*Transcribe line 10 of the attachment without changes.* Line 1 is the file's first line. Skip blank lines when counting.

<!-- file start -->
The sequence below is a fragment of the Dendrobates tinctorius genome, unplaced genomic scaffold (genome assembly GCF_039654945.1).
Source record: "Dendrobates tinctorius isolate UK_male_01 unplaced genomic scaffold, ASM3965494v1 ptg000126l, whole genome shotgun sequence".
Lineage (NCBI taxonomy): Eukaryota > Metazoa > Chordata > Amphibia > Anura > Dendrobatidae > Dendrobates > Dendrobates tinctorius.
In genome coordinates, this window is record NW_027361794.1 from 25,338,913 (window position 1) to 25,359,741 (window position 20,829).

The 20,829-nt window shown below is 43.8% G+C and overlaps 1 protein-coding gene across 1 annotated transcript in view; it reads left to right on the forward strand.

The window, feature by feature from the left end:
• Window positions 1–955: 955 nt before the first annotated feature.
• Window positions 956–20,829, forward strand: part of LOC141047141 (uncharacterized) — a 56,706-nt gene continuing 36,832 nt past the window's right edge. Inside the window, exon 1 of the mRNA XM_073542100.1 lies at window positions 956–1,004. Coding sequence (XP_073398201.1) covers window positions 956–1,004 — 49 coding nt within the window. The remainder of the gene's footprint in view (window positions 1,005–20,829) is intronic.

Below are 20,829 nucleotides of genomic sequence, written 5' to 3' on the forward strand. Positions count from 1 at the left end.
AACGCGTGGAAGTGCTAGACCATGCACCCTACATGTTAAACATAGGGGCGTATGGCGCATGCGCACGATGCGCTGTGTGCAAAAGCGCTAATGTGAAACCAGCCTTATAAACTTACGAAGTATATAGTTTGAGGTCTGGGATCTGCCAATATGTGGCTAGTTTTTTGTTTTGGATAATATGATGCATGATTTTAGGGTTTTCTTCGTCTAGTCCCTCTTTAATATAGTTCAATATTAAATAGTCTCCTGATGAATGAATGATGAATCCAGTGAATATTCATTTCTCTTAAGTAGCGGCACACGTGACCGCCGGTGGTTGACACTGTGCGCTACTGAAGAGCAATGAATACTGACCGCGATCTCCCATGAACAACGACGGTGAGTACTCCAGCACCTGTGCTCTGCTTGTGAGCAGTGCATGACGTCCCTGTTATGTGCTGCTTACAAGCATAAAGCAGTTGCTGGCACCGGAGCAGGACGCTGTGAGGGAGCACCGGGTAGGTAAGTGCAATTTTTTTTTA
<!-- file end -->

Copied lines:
AACGCGTGGAAGTGCTAGACCATGCACCCTACATGTTAAACATAGGGGCGTATGGCGCATGCGCACGATGCGCTGTGTGCAAAAGCGCTAATGTGAAACCAGCCTTATAAACTTACGAAGTATATAGTTTGAGGTCTGGGATCTGCCAATATGTGGCTAGTTTTTTGTTTTGGATAATATGATGCATGATTTTAGGGTTTTCTTCGTCTAGTCCCTCTTTAATATAGTTCAATATTAAATAGTCTCCTGATGAATGAATGATGAATCCAGTGAATATTCATTTCTCTTAAGTAGCGGCACACGTGACCGCCGGTGGTTGACACTGTGCGCTACTGAAGAGCAATGAATACTGACCGCGATCTCCCATGAACAACGACGGTGAGTACTCCAGCACCTGTGCTCTGCTTGTGAGCAGTGCATGACGTCCCTGTTATGTGCTGCTTACAAGCATAAAGCAGTTGCTGGCACCGGAGCAGGACGCTGTGAGGGAGCACCGGGTAGGTAAGTGCAATTTTTTTTTA